View from above: Moses Cone Manor

A view from the porch of the Moses Cone Manor House.

Moses H. Cone Memorial Park is located on milepost 294 on the beautiful Blue Ridge Parkway near the towns of Boone and Blowing Rock. At the heart of the park is the Moses Cone Manor, officially called Flat Top Manor, which is a restored 23-room house that belonged to Moses and Bertha Cone, a couple that found success in the textile and denim industries of the 19th century.

While the Cone’s businesses, hospital and factories were located in Greensboro, N.C., they also fancied themselves as farmers and lovers of the land. Their summer home, the Flat Top Manor and the more than 3,000 acres of mountains, valleys, gorges and trails that surround it, was purchased in the late 1880s. At one time, more than 30 families lived and worked at the property creating what was essentially a living, breathing village located in the Blue Ridge Mountains.

Moses Cone died at the age of 51 in 1908 while his wife, Bertha, stayed on the land for 39 more years until her death in 1947.

Much to the benefit of the public at large, the Cones willed the manor house and the surrounding land to the National Park Service in 1949.

The Cones were a part of the Industrial Revolution and were exemplary of the productive nature of the immigrant class. The story begins with patriarch Herman Cone, a German immigrant who relocated to the U.S. and created a grocery business in New York City that provided wholesale goods to other stores.

As sons Moses and Caesar Cone grew to age, under the tutelage and industrious example set by their father Herman, they branched off into the then-thriving textile industry of the 1880s, acting as sales agents for the many mills that existed in the South, focusing on North Carolina.

Textile mills were essential to the economy of North Carolina in those days and up to more modern times, beginning with the first-ever mill that was started in the state in 1815. By the beginning of the 20th century, the Tar Heel State became a hub for textile mills in general as many mills moved south to relocate there from New England and other parts of the country. Whole small towns were built around textile mills and many families were supported by the jobs they created. Unfortunately, the industry waned as foreign competition and new technologies changed the industry as the 20th century came to an end.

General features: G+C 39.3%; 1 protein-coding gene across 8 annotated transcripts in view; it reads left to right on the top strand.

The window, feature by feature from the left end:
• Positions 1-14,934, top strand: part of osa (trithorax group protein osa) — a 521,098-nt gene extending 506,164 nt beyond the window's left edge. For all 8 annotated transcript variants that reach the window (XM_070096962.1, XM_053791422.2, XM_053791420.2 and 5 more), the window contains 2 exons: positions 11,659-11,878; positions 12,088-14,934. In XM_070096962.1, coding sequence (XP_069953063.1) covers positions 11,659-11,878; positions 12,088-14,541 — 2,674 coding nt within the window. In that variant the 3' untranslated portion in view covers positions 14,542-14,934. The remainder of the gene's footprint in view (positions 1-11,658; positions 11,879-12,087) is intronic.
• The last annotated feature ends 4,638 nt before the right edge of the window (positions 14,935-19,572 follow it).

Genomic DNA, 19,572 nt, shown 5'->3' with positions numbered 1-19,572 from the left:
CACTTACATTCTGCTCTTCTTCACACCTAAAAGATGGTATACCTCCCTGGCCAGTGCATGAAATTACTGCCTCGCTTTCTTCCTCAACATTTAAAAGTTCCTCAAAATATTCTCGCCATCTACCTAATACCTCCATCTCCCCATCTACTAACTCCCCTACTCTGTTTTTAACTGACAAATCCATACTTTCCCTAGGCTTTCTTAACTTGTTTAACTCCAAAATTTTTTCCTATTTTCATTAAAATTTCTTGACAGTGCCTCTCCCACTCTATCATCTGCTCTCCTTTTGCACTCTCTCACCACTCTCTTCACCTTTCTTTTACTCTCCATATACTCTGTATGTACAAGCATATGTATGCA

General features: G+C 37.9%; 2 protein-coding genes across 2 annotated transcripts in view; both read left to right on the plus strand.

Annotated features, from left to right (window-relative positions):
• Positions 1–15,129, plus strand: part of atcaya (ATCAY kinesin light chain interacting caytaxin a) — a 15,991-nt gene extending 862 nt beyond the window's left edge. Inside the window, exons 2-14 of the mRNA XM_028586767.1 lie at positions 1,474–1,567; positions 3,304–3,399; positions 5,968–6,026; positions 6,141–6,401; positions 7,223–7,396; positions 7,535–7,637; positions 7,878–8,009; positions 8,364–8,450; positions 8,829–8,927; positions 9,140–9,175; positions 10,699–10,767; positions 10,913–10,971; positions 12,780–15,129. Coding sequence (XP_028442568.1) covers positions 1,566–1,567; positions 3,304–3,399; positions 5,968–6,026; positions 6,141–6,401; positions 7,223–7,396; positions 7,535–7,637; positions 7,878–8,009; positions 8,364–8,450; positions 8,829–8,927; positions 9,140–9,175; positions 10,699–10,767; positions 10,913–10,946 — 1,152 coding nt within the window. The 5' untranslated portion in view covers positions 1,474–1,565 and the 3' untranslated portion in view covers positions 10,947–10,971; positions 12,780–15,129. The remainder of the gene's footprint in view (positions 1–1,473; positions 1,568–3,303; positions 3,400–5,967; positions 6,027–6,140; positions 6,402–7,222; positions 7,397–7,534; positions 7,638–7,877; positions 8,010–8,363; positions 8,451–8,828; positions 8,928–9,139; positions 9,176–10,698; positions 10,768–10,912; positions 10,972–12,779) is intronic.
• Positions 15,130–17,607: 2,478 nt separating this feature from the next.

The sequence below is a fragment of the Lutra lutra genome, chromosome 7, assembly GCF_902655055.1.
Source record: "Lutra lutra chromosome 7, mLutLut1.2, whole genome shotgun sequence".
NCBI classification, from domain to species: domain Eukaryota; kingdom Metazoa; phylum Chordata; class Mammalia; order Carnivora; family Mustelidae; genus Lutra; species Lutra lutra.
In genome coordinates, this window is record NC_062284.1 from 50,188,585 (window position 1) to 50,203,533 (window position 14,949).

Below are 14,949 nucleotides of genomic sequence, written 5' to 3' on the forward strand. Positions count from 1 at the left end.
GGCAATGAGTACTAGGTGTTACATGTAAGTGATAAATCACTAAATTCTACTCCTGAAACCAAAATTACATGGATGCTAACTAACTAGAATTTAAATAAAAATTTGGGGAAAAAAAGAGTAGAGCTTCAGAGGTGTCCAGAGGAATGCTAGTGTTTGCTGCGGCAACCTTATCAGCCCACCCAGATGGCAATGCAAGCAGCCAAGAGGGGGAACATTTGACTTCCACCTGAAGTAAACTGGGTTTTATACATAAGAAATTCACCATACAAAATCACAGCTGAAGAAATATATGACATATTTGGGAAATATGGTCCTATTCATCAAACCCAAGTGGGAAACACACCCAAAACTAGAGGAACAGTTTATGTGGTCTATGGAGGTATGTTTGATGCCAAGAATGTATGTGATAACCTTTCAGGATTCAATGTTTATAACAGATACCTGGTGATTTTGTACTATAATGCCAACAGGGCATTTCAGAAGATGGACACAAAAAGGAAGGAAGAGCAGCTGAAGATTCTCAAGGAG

At one point, the Cone Brothers decided to leave New York City to build their own mills in North Carolina, and that is when Moses discovered the town of Blowing Rock and the incredible splendor of the mountains that surrounded it.

Moses and Bertha Cone never had children of their own. That might have been a factor in why they turned over their built-from-scratch Manor House and farmland over to the public once both had passed away.

A visit to the Moses Cone Park and the house now, which is on the National Register of Historic Places, will put you in a wonderful place, with many trails to hike and tours available of the house whose front porch has an awesome view of the countryside.

Inside you will find an arts and crafts store and National Park Service officers who are there to answer all of your questions.

There is the trail that encircles Bass Lake and Trout Lake to explore, a trail that leads to the Fire Tower overlook, the secluded and gorgeous Rich Mountain Carriage Trail, the Watkins and Black Bottom Trails and other roadways that make up 25 miles of wide, well-maintained and easy to walk pathways.

Along the trails you find the remnants of the more than 30,000 apple trees that the Cones planted on their land as well as blooming rhododendrons, mountain laurels and other fauna.

During the summer of 2019, the National Park Service and the Blue Ridge Parkway Foundation will be renovating the Moses Cone Park and Flat Top Manor House, giving the all-wood outside and inside a much-needed make-over, shoring up roadway walls and widening and resurfacing many of the carriage trails.

The public, however, will be welcome to visit the park throughout the summer and fall months.

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